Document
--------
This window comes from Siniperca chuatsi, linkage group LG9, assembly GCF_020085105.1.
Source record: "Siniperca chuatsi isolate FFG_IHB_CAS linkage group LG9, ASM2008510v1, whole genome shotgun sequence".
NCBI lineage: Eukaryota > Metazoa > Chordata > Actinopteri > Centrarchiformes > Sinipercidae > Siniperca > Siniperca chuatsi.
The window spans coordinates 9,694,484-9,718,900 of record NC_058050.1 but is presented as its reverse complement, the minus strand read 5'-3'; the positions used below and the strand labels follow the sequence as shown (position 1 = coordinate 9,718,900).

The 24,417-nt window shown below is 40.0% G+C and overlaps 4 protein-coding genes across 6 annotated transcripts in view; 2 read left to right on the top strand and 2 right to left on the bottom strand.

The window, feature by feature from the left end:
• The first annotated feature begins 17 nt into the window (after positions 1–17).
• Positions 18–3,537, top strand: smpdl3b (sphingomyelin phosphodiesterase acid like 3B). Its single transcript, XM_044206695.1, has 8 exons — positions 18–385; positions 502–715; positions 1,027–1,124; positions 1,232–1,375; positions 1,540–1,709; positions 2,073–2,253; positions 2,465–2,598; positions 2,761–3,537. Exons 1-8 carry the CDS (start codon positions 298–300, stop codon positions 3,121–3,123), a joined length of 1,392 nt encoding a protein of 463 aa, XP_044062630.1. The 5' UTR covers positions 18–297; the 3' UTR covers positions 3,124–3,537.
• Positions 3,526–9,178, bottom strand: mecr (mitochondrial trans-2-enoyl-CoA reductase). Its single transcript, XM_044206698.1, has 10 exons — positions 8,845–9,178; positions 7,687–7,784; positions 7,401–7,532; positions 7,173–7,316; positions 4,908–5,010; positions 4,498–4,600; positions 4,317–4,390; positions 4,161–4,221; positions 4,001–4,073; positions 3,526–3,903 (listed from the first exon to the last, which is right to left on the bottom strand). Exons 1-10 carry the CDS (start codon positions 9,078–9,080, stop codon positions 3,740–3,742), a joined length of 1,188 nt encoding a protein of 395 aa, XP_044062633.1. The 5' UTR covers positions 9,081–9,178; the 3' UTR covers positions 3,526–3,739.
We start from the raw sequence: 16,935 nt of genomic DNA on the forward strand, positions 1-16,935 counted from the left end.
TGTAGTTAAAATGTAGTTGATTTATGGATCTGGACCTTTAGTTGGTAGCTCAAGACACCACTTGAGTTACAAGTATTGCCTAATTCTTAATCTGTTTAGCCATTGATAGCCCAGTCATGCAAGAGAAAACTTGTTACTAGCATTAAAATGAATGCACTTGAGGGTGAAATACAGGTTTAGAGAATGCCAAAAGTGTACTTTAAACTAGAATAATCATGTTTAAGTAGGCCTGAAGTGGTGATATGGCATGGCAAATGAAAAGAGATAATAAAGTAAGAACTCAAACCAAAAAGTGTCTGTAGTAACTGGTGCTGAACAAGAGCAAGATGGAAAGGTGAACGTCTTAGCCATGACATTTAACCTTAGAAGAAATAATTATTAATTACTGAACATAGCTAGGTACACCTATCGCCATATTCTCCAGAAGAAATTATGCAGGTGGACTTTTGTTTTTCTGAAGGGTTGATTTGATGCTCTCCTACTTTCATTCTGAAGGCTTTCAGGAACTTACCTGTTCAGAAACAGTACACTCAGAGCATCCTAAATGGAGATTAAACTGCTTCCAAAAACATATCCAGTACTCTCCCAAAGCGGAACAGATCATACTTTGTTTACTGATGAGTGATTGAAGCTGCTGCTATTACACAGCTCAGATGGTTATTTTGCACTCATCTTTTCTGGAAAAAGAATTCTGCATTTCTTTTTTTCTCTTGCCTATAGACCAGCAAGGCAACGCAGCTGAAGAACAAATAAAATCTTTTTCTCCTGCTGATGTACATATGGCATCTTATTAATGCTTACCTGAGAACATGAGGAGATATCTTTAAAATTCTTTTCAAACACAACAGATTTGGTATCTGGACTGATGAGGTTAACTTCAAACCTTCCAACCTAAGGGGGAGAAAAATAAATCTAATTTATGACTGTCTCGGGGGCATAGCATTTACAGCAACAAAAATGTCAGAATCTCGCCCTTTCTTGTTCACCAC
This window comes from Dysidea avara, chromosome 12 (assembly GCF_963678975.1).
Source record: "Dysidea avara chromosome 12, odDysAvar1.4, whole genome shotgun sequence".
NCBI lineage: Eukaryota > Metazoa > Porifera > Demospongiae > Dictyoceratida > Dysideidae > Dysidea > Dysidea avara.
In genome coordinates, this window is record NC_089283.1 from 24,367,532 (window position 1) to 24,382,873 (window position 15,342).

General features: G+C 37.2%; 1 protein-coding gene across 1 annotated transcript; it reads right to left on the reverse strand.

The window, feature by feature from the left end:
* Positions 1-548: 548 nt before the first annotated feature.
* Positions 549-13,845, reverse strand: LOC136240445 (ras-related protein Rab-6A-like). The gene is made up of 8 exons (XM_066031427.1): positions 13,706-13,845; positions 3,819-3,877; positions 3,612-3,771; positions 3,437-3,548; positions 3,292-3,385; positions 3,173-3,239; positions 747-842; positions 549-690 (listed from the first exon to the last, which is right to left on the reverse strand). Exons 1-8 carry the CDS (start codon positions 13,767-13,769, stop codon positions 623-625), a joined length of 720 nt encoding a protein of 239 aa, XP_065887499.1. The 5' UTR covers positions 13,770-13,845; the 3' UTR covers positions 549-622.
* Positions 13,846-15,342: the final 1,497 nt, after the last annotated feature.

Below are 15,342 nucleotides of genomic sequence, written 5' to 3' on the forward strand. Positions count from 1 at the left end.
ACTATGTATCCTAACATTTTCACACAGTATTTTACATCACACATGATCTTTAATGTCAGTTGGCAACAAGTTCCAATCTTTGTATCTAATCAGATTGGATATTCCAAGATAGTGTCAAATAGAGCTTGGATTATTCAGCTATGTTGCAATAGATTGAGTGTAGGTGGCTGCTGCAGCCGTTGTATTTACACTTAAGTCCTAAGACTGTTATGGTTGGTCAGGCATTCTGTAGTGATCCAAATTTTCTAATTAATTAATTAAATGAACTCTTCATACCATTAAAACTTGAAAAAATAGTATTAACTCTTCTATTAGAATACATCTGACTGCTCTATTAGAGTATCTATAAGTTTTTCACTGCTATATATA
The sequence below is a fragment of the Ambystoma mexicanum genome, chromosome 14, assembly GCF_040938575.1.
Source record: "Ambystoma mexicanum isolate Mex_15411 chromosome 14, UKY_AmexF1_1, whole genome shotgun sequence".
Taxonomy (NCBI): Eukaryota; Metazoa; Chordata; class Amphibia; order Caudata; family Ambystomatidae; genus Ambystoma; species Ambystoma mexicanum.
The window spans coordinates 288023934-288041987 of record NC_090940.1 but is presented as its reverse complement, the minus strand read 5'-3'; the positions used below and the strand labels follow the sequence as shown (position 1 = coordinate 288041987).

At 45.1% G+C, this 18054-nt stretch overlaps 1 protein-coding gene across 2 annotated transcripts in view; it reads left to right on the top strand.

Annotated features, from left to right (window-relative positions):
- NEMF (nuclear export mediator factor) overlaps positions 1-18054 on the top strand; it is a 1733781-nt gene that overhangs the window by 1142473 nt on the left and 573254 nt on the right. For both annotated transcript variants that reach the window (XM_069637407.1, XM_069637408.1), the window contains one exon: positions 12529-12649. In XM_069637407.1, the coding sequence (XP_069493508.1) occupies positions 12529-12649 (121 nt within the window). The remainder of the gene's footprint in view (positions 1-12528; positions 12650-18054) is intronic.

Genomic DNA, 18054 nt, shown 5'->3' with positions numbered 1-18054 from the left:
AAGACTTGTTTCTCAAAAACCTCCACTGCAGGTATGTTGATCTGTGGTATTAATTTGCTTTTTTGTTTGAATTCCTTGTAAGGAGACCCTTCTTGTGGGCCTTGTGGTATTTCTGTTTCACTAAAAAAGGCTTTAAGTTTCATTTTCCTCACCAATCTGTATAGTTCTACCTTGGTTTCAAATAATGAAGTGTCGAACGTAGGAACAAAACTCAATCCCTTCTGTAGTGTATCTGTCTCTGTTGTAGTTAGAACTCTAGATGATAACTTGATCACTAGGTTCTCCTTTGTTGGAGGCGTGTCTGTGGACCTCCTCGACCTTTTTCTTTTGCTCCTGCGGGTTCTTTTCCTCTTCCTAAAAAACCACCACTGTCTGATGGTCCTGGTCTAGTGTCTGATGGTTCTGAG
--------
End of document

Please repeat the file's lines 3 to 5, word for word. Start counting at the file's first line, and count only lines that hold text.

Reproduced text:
NCBI lineage: Eukaryota > Metazoa > Chordata > Actinopteri > Centrarchiformes > Sinipercidae > Siniperca > Siniperca chuatsi.
The window spans coordinates 9,694,484-9,718,900 of record NC_058050.1 but is presented as its reverse complement, the minus strand read 5'-3'; the positions used below and the strand labels follow the sequence as shown (position 1 = coordinate 9,718,900).

The 24,417-nt window shown below is 40.0% G+C and overlaps 4 protein-coding genes across 6 annotated transcripts in view; 2 read left to right on the top strand and 2 right to left on the bottom strand.